Permission marketing in the news
By Optism Team, Feb 25, 2011
This week we have a few articles with news from last week’s Mobile World Congress (MWC) as well as several pieces with advice on how to maximize the value of mobile marketing campaigns.
MSearchGroove columnist Jeff Hasen takes a look at where Google and Twitter stand in terms of mobile advertising. Google CEO Eric Schmidt and Twitter CEO Dick Costolo used their keynote addresses at MWC to present their visions for the future of mobile advertising. As always with Google, it comes down to creativity, innovation and technology. In his address, Schmidt told us, “the tools and technology that allow us to do targeted TV quality ads — again with permission and without violating privacy — is the next great frontier in advertising.”
In his keynote, Twitter’s Costolo focused on “usability, simplicity and the experience Twitter delivers” but Hasen directs readers to a video that outlines a new marketing service that may not be seen as a “service enhancement” by users. The new service will introduce ads into users’ personal timeline of tweets. This new service will be launched soon and even Twitter predicts that consumers will be put off by the change. In his analysis of the situation, Jeff notes that while people are likely to tolerate the ads, they won’t necessarily be listening to a brand’s messages. He writes, “A slick look and catchy copy aren’t the only criteria for effective mobile advertising. Relevance, permission and a compelling offer are much higher on my list of must-haves….If we marketers want to get consumers’ attention, then it’s our job to connect with the mobile user in a way that is welcome, non-intrusive and personal. After all, mobile is a personal device and we should use a personal touch (and ask permission first).” Well said, Jeff!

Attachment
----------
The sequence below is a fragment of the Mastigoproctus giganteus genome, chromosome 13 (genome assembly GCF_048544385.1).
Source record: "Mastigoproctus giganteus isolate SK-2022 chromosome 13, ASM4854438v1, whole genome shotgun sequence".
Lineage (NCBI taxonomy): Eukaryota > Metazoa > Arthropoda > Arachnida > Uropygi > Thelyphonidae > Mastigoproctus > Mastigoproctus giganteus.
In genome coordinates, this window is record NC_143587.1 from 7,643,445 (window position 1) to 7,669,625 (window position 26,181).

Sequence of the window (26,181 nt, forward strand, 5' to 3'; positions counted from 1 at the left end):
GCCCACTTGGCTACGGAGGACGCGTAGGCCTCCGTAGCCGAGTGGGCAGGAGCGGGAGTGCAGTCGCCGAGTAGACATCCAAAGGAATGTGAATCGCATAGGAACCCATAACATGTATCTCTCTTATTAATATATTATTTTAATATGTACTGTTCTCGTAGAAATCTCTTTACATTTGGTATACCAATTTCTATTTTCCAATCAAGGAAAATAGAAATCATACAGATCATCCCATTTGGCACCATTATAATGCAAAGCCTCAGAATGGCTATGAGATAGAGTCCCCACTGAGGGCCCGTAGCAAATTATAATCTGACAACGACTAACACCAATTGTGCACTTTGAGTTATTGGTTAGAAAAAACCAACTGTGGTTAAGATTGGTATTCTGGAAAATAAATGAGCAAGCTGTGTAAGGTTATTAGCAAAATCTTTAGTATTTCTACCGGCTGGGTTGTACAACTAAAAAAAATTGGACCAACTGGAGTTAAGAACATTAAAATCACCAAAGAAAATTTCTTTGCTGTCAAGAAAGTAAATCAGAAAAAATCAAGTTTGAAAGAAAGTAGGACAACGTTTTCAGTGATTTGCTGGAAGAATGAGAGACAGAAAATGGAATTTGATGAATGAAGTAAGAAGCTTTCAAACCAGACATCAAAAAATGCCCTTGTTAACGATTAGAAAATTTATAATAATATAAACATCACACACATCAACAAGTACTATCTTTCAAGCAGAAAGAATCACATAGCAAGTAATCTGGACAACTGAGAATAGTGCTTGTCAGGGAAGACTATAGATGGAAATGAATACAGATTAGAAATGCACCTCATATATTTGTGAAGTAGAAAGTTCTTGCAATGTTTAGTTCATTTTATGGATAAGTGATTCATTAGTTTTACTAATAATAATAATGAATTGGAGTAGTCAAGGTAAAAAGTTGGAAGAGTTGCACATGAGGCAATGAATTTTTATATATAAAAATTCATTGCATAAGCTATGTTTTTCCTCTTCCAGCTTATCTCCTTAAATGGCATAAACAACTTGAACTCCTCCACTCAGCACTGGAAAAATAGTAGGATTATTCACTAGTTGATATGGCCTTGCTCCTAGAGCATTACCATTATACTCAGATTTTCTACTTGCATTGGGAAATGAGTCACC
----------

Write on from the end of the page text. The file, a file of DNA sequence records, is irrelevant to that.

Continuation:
Light Reading Mobile reported on how operators are “playing” with SMS ads. This article continues the debate about the best way to reach mobile users and compares mobile banner ads and SMS. The article argues that, despite all the hype for advanced gadgets and new technology, SMS may be the better route. The author notes, “Wireless operators, developers and brands are getting more creative in the ways they use mobile ads to reach phone owners, but there’s a much higher level of scrutiny on the smaller screen. It’s important that ads be non-intrusive, contextual, targeted, opt-in and, hopefully, useful.” The author suggests that mobile operators “may be better off sticking with proven modes of reaching consumers, such as SMS, rather than pouring money into experiments.”
UTalkMarketing.com contributor Geoff Love provides some advice on “How to get the most out of SMS marketing.” Love provides an excellent overview of the key virtues of permission-based mobile marketing and he encourages businesses to explore its potential. Mobile marketing is concise, immediate, far reaching and cost effective. “It can be used to improve customer service, increase staff effectiveness, generate sales and communicate in a crisis.” And it can help businesses in a variety of ways including “sales promotions, brand building, CRM, loyalty and retention campaigns, and as a direct response tool for TV, radio or print advertising.”